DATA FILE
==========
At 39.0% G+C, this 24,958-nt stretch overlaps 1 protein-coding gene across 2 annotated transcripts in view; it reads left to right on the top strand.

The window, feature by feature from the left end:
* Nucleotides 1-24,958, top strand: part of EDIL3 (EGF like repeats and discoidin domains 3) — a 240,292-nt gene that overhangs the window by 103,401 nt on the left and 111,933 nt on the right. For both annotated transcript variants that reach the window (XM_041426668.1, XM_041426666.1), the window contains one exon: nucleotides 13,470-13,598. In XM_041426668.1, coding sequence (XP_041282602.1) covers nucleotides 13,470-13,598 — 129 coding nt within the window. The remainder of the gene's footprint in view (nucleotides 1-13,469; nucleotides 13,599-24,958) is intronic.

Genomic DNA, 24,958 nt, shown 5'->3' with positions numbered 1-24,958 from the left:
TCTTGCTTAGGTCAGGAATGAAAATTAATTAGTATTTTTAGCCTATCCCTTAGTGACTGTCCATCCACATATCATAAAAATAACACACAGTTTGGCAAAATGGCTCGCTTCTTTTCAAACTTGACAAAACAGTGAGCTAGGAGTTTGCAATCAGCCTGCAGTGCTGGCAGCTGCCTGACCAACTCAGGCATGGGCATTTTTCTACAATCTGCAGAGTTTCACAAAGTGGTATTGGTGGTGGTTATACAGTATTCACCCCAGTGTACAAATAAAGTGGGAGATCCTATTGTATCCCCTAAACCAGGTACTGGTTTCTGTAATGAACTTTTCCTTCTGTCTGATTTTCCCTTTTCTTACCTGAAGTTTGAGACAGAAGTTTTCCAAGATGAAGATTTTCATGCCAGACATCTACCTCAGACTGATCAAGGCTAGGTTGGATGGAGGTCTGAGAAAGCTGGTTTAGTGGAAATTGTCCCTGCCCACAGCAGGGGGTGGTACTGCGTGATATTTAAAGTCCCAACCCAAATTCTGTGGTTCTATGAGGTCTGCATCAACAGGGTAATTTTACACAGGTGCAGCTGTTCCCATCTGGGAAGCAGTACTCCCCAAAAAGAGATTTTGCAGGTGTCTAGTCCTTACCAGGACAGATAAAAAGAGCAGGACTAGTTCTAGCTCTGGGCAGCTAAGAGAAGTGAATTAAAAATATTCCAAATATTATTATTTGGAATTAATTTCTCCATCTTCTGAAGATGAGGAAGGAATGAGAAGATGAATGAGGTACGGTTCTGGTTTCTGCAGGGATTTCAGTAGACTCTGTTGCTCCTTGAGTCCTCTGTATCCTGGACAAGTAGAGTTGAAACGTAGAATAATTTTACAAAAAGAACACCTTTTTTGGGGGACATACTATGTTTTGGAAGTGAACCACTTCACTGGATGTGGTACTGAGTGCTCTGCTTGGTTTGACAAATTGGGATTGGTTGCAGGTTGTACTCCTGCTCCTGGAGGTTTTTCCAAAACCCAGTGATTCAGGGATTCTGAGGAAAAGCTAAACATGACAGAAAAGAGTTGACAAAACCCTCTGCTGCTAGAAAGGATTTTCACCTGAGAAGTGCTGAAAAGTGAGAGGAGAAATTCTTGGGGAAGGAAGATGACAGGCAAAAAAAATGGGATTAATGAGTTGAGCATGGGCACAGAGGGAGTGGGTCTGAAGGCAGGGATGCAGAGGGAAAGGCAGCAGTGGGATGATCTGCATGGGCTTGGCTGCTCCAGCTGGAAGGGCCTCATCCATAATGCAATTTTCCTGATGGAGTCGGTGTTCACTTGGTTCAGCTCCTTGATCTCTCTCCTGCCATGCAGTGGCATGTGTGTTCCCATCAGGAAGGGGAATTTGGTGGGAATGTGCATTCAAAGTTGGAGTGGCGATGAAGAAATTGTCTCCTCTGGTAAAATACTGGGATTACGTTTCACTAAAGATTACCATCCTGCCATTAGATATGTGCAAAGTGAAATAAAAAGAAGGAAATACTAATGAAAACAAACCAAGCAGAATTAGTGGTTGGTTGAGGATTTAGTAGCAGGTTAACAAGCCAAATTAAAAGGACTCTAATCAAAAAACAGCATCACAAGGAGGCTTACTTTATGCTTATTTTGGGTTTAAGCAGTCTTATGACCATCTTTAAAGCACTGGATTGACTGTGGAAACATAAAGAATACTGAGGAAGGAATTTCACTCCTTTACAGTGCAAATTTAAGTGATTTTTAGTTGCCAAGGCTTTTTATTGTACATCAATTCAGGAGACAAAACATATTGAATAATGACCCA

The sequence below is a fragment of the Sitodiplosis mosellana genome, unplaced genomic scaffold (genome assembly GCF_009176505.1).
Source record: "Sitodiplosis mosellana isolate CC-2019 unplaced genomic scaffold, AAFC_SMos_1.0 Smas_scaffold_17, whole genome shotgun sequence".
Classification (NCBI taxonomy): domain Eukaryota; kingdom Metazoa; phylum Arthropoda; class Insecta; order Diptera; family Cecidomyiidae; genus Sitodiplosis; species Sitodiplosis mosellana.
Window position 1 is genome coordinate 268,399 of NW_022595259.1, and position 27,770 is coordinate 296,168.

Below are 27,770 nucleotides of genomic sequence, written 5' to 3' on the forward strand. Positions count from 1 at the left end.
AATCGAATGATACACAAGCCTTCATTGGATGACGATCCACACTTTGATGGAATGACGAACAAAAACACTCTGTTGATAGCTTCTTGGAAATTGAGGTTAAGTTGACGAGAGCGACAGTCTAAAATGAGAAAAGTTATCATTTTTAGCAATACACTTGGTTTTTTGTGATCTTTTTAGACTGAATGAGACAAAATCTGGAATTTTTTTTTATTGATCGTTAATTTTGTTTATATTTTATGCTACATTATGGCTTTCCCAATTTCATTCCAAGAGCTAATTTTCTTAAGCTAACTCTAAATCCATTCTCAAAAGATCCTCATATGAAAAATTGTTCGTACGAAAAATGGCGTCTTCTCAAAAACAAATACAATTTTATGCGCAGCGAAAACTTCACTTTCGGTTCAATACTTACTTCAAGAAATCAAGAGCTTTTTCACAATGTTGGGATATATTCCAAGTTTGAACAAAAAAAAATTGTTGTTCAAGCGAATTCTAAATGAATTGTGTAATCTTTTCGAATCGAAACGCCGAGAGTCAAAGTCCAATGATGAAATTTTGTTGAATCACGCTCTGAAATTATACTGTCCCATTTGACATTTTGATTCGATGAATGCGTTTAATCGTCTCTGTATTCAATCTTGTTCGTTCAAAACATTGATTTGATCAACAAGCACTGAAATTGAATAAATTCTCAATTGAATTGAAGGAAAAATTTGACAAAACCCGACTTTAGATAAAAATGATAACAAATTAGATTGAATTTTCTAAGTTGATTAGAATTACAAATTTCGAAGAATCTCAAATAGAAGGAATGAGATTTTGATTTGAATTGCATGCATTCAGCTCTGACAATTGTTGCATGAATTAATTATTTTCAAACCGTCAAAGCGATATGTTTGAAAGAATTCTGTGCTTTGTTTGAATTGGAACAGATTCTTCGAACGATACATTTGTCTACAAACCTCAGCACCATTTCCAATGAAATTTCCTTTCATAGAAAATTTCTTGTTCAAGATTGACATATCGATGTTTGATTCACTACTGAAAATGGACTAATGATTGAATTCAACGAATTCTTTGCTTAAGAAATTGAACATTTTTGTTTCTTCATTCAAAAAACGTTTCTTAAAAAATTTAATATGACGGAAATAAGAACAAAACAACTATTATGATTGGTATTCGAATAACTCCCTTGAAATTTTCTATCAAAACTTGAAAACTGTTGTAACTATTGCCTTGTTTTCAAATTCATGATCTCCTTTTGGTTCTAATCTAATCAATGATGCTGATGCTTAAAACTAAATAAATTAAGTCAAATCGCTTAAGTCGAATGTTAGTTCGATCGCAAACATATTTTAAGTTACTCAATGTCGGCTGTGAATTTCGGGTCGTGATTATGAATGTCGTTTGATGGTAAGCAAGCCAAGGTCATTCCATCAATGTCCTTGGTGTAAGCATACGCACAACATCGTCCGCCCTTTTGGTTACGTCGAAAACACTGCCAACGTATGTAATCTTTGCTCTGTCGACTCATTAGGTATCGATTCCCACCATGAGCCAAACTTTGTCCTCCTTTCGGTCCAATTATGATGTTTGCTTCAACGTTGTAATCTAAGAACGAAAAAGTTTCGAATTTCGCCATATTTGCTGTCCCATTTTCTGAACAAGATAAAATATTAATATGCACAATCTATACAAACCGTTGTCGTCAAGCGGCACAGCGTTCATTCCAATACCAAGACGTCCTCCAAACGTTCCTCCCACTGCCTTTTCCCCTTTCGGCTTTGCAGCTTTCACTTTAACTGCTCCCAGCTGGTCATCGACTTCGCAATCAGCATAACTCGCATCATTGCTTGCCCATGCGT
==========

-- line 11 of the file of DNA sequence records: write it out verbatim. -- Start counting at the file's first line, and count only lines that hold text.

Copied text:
AATCGAATGATACACAAGCCTTCATTGGATGACGATCCACACTTTGATGGAATGACGAACAAAAACACTCTGTTGATAGCTTCTTGGAAATTGAGGTTAAGTTGACGAGAGCGACAGTCTAAAATGAGAAAAGTTATCATTTTTAGCAATACACTTGGTTTTTTGTGATCTTTTTAGACTGAATGAGACAAAATCTGGAATTTTTTTTTATTGATCGTTAATTTTGTTTATATTTTATGCTACATTATGGCTTTCCCAATTTCATTCCAAGAGCTAATTTTCTTAAGCTAACTCTAAATCCATTCTCAAAAGATCCTCATATGAAAAATTGTTCGTACGAAAAATGGCGTCTTCTCAAAAACAAATACAATTTTATGCGCAGCGAAAACTTCACTTTCGGTTCAATACTTACTTCAAGAAATCAAGAGCTTTTTCACAATGTTGGGATATATTCCAAGTTTGAACAAAAAAAAATTGTTGTTCAAGCGAATTCTAAATGAATTGTGTAATCTTTTCGAATCGAAACGCCGAGAGTCAAAGTCCAATGATGAAATTTTGTTGAATCACGCTCTGAAATTATACTGTCCCATTTGACATTTTGATTCGATGAATGCGTTTAATCGTCTCTGTATTCAATCTTGTTCGTTCAAAACATTGATTTGATCAACAAGCACTGAAATTGAATAAATTCTCAATTGAATTGAAGGAAAAATTTGACAAAACCCGACTTTAGATAAAAATGATAACAAATTAGATTGAATTTTCTAAGTTGATTAGAATTACAAATTTCGAAGAATCTCAAATAGAAGGAATGAGATTTTGATTTGAATTGCATGCATTCAGCTCTGACAATTGTTGCATGAATTAATTATTTTCAAACCGTCAAAGCGATATGTTTGAAAGAATTCTGTGCTTTGTTTGAATTGGAACAGATTCTTCGAACGATACATTTGTCTACAAACCTCAGCACCATTTCCAATGAAATTTCCTTTCATAGAAAATTTCTTGTTCAAGATTGACATATCGATGTTTGATTCACTACTGAAAATGGACTAATGATTGAATTCAACGAATTCTTTGCTTAAGAAATTGAACATTTTTGTTTCTTCATTCAAAAAACGTTTCTTAAAAAATTTAATATGACGGAAATAAGAACAAAACAACTATTATGATTGGTATTCGAATAACTCCCTTGAAATTTTCTATCAAAACTTGAAAACTGTTGTAACTATTGCCTTGTTTTCAAATTCATGATCTCCTTTTGGTTCTAATCTAATCAATGATGCTGATGCTTAAAACTAAATAAATTAAGTCAAATCGCTTAAGTCGAATGTTAGTTCGATCGCAAACATATTTTAAGTTACTCAATGTCGGCTGTGAATTTCGGGTCGTGATTATGAATGTCGTTTGATGGTAAGCAAGCCAAGGTCATTCCATCAATGTCCTTGGTGTAAGCATACGCACAACATCGTCCGCCCTTTTGGTTACGTCGAAAACACTGCCAACGTATGTAATCTTTGCTCTGTCGACTCATTAGGTATCGATTCCCACCATGAGCCAAACTTTGTCCTCCTTTCGGTCCAATTATGATGTTTGCTTCAACGTTGTAATCTAAGAACGAAAAAGTTTCGAATTTCGCCATATTTGCTGTCCCATTTTCTGAACAAGATAAAATATTAATATGCACAATCTATACAAACCGTTGTCGTCAAGCGGCACAGCGTTCATTCCAATACCAAGACGTCCTCCAAACGTTCCTCCCACTGCCTTTTCCCCTTTCGGCTTTGCAGCTTTCACTTTAACTGCTCCCAGCTGGTCATCGACTTCGCAATCAGCATAACTCGCATCATTGCTTGCCCATGCGT